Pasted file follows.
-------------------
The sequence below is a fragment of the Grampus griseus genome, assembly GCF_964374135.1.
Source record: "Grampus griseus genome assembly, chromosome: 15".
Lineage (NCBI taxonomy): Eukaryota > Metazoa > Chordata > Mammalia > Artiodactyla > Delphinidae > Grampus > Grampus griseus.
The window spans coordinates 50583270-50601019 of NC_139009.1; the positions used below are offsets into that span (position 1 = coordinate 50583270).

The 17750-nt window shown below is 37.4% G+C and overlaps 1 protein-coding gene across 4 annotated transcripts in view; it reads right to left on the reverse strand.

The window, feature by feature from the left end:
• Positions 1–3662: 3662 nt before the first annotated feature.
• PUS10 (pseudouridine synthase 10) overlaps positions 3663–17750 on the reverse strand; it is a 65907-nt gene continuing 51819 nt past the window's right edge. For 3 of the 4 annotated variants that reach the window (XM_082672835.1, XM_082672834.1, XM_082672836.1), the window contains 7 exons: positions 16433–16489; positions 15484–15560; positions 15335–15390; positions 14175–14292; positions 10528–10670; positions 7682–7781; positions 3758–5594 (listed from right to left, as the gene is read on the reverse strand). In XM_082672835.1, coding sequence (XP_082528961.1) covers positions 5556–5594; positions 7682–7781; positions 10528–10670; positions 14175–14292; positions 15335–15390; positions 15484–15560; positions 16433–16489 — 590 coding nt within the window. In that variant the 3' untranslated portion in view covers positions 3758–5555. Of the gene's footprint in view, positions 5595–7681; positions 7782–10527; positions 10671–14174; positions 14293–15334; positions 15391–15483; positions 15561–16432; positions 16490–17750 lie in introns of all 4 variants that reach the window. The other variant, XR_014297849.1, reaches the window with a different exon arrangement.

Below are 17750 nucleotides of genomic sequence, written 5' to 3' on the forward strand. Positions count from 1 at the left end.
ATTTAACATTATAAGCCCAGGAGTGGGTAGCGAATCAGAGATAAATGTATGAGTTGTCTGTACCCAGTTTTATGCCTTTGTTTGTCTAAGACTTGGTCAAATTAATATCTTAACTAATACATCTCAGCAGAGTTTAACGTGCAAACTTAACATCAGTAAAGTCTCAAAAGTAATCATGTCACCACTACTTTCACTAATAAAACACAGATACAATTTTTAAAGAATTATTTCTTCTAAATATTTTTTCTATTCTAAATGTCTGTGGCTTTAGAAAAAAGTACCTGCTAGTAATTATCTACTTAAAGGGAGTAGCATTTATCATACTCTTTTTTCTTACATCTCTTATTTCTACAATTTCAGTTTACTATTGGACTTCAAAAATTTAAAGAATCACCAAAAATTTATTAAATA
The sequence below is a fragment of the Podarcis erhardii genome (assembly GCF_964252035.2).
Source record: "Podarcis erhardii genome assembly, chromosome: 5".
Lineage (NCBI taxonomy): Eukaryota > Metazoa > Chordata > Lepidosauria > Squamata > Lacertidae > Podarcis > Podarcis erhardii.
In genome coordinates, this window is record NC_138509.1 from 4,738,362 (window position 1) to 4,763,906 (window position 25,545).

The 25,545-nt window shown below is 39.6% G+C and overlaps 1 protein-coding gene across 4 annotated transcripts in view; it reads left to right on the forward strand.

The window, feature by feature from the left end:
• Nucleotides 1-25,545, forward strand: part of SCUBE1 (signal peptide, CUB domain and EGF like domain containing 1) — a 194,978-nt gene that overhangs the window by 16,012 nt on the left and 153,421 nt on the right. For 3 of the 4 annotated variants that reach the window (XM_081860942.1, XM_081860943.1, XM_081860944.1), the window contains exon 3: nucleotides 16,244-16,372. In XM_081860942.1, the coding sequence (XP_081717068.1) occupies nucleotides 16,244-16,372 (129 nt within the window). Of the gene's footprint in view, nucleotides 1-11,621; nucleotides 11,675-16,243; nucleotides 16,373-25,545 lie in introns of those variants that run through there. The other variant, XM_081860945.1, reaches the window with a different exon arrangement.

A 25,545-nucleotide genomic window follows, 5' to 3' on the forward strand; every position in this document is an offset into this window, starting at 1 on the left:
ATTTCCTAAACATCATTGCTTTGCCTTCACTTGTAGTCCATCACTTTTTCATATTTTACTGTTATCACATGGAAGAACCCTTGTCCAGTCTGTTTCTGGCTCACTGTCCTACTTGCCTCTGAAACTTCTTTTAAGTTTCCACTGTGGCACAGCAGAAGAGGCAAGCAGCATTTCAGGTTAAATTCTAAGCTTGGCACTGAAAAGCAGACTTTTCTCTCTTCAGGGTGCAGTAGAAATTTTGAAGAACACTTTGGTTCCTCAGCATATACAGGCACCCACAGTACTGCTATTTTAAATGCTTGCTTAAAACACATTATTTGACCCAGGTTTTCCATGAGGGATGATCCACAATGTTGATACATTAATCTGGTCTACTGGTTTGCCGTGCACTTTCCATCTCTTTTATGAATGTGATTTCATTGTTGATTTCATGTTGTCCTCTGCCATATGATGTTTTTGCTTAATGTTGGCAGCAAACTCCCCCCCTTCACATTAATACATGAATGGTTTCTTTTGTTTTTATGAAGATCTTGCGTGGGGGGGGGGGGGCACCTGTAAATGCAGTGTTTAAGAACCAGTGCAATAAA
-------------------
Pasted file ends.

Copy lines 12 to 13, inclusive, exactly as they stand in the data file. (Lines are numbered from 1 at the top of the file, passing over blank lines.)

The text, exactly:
Source record: "Podarcis erhardii genome assembly, chromosome: 5".
Lineage (NCBI taxonomy): Eukaryota > Metazoa > Chordata > Lepidosauria > Squamata > Lacertidae > Podarcis > Podarcis erhardii.